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Latest figures from Ofcom reveal that 19 in every 20 UK households can now take advantage of broadband services.

The communications regulator reports that the UK now has 95.3 per cent standard broadband coverage - 98.3 per cent in urban areas, 96.9 per cent in semi-rural areas and 80.1 per cent in the countryside.

England has slightly above average standard broadband coverage at 95.8 per cent, while in Scotland, the figure stands at 95.3 per cent - the overall UK mean.

At present, Wales (91.9 per cent) and Northern Ireland (87.4 per cent) have below average standard broadband coverage.

But in Northern Ireland's case this statistic is misleading, given the huge strides made in the Six Counties on fibre broadband in recent years.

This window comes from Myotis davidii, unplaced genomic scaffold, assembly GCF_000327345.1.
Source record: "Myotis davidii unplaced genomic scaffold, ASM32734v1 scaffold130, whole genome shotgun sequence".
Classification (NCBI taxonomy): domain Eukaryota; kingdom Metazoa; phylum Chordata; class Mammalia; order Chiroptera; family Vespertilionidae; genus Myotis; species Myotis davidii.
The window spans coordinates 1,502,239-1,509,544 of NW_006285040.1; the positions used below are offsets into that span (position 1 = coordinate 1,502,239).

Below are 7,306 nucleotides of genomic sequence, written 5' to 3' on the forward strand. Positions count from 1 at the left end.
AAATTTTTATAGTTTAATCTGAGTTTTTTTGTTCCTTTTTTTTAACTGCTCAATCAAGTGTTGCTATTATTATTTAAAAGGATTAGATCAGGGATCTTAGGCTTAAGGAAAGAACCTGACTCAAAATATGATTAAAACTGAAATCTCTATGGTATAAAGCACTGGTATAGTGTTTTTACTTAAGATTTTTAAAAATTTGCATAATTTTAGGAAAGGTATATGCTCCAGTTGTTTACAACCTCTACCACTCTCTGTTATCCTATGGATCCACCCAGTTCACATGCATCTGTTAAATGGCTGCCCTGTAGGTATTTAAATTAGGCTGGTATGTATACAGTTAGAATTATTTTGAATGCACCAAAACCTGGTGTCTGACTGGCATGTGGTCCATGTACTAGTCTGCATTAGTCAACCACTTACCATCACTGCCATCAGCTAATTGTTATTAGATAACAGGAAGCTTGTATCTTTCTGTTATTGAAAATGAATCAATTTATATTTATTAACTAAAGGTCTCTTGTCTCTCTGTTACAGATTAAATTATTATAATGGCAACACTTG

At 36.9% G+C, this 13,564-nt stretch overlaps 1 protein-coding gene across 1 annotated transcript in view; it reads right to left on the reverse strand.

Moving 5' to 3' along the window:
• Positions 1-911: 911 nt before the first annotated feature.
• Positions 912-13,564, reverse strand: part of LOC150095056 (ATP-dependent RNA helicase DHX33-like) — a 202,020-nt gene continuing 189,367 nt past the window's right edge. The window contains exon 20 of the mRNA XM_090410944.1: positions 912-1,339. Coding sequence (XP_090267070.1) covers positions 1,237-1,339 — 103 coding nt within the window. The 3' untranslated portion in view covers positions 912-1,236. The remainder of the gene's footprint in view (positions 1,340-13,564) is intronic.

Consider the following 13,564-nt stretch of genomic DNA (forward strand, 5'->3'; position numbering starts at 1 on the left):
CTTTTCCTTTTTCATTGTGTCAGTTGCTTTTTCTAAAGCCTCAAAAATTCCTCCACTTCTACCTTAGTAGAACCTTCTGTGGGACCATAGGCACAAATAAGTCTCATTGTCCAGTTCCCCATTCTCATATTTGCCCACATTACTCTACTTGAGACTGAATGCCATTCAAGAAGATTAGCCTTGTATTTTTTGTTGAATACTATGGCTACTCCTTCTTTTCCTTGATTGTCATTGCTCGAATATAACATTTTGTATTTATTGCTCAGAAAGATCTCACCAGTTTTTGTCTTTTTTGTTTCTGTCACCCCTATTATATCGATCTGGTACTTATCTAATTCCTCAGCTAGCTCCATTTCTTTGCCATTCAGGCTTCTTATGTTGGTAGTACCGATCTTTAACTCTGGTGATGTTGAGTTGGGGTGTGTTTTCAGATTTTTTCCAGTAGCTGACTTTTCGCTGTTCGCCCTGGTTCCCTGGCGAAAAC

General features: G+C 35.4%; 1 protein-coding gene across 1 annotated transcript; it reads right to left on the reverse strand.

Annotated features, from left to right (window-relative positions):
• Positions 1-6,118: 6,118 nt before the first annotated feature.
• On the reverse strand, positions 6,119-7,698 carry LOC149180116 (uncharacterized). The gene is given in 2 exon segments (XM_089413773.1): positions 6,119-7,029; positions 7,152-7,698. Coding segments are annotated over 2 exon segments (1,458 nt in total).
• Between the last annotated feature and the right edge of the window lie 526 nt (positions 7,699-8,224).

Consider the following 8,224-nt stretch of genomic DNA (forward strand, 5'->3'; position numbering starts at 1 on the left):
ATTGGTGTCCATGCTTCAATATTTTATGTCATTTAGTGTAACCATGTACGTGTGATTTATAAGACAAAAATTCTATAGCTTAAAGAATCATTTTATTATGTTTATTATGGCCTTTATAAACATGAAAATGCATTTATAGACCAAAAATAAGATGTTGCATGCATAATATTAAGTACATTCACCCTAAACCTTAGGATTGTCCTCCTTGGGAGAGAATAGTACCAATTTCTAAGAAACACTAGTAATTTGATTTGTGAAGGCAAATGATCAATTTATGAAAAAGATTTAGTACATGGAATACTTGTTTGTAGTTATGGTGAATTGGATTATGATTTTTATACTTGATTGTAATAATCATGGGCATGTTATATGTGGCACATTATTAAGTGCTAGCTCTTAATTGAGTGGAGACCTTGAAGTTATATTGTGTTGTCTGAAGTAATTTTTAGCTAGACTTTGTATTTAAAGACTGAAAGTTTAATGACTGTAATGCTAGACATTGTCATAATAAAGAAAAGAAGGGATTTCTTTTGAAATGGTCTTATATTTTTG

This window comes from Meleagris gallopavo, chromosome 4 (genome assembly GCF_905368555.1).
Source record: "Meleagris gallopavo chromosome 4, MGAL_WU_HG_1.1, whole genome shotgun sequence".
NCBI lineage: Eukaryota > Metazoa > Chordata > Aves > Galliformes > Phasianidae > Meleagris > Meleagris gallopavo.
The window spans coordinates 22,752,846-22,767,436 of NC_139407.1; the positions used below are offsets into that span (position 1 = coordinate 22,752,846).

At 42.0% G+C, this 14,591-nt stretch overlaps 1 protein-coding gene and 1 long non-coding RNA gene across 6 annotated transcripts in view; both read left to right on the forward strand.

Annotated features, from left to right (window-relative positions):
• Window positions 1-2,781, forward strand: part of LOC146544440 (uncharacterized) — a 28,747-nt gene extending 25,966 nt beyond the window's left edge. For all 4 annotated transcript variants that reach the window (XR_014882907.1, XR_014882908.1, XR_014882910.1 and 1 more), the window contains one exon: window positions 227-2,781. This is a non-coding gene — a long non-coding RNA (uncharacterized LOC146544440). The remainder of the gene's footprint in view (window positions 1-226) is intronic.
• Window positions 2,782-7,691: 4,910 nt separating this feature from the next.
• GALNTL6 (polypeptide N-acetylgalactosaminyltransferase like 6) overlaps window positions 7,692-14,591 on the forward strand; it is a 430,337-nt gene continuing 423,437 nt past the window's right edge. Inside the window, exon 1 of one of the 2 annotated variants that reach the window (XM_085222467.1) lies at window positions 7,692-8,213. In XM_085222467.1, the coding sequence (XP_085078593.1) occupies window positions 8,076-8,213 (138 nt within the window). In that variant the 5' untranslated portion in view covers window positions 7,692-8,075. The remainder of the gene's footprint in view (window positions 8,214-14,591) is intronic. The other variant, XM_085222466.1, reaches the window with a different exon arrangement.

Some 96 per cent of homes in Northern Ireland now have access to super-fast broadband via a fibre network - way above the UK average of 67.9 per cent.

Indeed some homes in the region have access to fibre broadband services despite having no standard broadband option.

According to Ofcom, England has 70.9 per cent fibre broadband coverage, with the largely rural Scotland (47.6 per cent) and Wales (39.8 per cent) pulling the UK average down.

But with broadband providers such as BT and Virgin Media continuing to invest in fibre upgrades for their networks, the number of homes gaining access to fibre services will continue to increase.

The rollout of fibre services in rural areas - using government money distributed by Broadband Delivery UK - will ensure that the level of coverage keeps rising.

The UK government is aiming to achieve 90 per cent super-fast broadband coverage by 2015, with all other households having access to minimum download speeds of 2Mb.

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